Take concussions and head injuries seriously
Received this article today from my friend Angela. Those of you on the Discuss Fastpitch Forum know her as Angstoner. The article is from the New York Times, and it discusses how seriously the NFL is taking concussions and head injuries in general.
The reason I pass it along is that there are lessons in here for fastpitch softball coaches as well. The NFL has never been known for its abiding concern for its players. They are more of the “patch ’em up and get ’em back in there” school. There are lots of stories about players secretly receiving cortizone shots on the sidelines so they could return to an important game. So if the NFL is taking head injuries this seriously, the rest of us should too.
The problem with head injuries in general, and concussions in particular, are they are often difficult to diagnose. Here’s a little more information on concussions in case you want to learn more. Essentially, though, it’s not like a cut or a broken bone where the evidence is visible. There’s some judgment involved, and some questioning of the player unless the symptoms are severe.
Chicago Bears linebacker Hunter Hillenmeyer was put on injured reserve for the rest of the year due to a concussion he suffered in the third preseason game. He sat out game four I believe, then played a half in the first regular season game. Although he didn’t suffer a blow to the head in that game he started complaining of dizziness and being sick to his stomach. It was traced back to the concussion, and now his season is over.
That’s what’s tricky. A player may seem ok, and may tell you she’s ok when she’s really not. She herself may not realize how serious the injury is.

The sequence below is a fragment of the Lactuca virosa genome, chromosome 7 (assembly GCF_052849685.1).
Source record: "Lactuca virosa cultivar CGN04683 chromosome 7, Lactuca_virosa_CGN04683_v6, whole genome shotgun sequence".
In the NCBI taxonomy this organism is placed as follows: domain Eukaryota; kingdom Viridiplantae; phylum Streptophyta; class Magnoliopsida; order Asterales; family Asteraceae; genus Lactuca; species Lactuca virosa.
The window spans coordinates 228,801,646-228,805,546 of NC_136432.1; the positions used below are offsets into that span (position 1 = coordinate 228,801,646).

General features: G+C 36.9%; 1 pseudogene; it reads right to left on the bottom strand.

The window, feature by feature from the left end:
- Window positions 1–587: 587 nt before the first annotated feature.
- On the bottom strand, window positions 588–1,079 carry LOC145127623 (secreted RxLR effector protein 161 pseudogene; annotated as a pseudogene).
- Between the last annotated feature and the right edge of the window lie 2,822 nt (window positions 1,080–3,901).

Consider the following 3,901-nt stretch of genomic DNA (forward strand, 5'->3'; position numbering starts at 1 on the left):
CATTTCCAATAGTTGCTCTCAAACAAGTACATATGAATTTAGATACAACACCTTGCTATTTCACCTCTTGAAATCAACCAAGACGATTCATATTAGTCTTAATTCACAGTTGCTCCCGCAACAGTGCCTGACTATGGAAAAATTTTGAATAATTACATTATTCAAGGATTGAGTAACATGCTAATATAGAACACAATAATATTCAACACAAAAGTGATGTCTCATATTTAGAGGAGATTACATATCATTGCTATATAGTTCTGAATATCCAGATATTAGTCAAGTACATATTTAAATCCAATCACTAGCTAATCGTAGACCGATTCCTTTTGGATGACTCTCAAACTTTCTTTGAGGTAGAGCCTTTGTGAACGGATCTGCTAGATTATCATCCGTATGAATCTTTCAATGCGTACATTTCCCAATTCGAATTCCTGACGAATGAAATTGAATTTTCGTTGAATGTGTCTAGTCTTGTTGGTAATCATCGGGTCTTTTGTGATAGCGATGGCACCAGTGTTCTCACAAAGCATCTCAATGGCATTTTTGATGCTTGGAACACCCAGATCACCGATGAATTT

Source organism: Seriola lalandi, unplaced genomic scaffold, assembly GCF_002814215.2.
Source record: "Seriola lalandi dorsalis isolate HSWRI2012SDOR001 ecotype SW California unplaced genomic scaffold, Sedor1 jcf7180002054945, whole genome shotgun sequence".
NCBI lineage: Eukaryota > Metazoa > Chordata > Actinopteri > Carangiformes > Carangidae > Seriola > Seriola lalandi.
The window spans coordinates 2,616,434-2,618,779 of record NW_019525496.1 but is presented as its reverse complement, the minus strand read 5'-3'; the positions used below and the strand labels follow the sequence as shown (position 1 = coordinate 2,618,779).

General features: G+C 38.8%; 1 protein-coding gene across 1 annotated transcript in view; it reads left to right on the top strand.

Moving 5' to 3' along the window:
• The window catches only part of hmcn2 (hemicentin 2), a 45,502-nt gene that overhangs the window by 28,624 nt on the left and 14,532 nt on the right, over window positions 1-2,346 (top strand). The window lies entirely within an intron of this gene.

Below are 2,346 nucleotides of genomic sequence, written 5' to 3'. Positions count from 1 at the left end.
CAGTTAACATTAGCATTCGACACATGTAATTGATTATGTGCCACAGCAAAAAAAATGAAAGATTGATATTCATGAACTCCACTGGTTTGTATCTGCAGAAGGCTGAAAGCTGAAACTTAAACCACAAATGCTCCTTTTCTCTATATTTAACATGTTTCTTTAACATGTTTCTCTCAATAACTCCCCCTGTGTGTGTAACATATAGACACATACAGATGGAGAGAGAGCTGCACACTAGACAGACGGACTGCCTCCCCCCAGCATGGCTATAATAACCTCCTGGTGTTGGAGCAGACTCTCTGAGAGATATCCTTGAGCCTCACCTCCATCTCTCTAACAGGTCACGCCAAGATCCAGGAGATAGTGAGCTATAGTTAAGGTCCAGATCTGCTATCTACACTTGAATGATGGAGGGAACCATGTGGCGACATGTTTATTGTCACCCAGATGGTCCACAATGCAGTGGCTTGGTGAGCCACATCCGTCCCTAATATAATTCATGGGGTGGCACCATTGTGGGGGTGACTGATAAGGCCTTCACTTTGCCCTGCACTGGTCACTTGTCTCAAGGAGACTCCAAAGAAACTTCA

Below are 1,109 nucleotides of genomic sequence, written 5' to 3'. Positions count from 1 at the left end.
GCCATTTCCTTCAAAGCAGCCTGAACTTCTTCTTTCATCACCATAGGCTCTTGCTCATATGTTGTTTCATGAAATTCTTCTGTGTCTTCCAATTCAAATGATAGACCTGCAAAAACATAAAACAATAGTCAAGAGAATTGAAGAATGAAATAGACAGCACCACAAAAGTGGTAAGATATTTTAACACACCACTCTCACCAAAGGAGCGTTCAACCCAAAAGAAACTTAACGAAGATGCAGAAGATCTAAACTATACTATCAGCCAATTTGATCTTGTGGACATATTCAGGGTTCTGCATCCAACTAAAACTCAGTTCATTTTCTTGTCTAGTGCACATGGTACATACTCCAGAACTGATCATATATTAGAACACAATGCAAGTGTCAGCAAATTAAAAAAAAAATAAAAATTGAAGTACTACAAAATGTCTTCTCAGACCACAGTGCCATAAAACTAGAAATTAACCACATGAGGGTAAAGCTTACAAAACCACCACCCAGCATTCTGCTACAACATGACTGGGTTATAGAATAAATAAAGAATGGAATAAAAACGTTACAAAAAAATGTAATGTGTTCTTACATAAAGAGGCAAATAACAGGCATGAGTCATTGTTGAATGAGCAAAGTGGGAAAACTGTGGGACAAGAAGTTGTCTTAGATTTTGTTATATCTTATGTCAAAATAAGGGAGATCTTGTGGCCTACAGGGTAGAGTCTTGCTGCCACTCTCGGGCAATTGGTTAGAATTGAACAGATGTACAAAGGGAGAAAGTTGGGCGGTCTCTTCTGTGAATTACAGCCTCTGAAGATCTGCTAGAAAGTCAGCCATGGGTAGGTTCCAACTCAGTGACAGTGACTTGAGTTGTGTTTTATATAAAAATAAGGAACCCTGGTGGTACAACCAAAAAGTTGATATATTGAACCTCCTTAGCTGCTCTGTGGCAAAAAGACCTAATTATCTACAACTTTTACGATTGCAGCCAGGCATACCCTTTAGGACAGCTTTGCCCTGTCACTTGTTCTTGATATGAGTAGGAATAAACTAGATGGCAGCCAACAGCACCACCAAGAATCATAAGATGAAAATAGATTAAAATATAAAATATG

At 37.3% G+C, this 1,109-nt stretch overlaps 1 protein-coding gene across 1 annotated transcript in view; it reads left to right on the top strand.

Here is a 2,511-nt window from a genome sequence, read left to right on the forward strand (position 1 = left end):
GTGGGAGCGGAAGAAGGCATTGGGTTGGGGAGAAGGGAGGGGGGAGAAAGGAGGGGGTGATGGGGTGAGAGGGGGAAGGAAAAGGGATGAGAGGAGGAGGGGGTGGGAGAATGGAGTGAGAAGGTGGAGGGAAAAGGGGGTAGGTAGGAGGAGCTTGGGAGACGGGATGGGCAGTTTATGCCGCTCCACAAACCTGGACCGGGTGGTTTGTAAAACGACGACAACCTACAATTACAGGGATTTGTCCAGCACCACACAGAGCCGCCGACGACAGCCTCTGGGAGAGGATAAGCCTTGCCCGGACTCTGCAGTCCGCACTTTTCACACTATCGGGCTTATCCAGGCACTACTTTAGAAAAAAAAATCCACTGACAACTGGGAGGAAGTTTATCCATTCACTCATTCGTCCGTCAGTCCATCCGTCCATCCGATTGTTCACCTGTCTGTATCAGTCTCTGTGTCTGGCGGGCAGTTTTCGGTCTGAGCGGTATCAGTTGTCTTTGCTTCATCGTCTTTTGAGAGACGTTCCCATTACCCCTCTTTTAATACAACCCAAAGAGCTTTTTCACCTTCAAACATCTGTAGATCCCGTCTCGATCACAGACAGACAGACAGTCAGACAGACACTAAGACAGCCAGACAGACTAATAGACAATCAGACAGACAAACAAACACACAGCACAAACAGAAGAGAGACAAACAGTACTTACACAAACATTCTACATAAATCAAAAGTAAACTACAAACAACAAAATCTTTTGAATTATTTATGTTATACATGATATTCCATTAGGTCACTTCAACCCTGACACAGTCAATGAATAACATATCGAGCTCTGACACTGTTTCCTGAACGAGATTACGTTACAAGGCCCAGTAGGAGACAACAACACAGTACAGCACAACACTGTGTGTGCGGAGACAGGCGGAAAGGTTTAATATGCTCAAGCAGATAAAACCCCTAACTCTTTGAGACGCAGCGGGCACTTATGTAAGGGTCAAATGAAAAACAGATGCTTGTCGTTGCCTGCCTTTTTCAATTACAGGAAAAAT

I experienced that this past summer. Our team was playing at the ASA Northern Nationals. We were playing for our lives and locked in a tight 1-1 contest. In the bottom of the fifth, with two outs, a ground ball was hit to short. Our shortstop went to field it, and the runner on second ran into her head-first. One of our other players saw her helmet contact our shortstop’s facemask. Our shortstop went to the ground immediately, and was down for about 5-10 minutes while we tended to her. She was in tears, too, which was unlike her. She finally was able to stand and we got her off the field.
When our half of the inning finished I had to make a decision. The shortstop said she was fine and could play, but I chose to keep her out. Just did not want to mess with a head injury. I don’t know if it made a difference, but the other team scored a few and we were eliminated. Still, I felt then and feel now it was the right thing to do. Especially after I checked with her mom a few days later and she said the girl was still a bit fuzzy at times.
It’s tough to make that decision, especially in a close game. You know any change might upset the apple cart. Better that, though, than risk a kid’s health over a stupid game. If the NFL is taking it seriously, the rest of us ought to as well.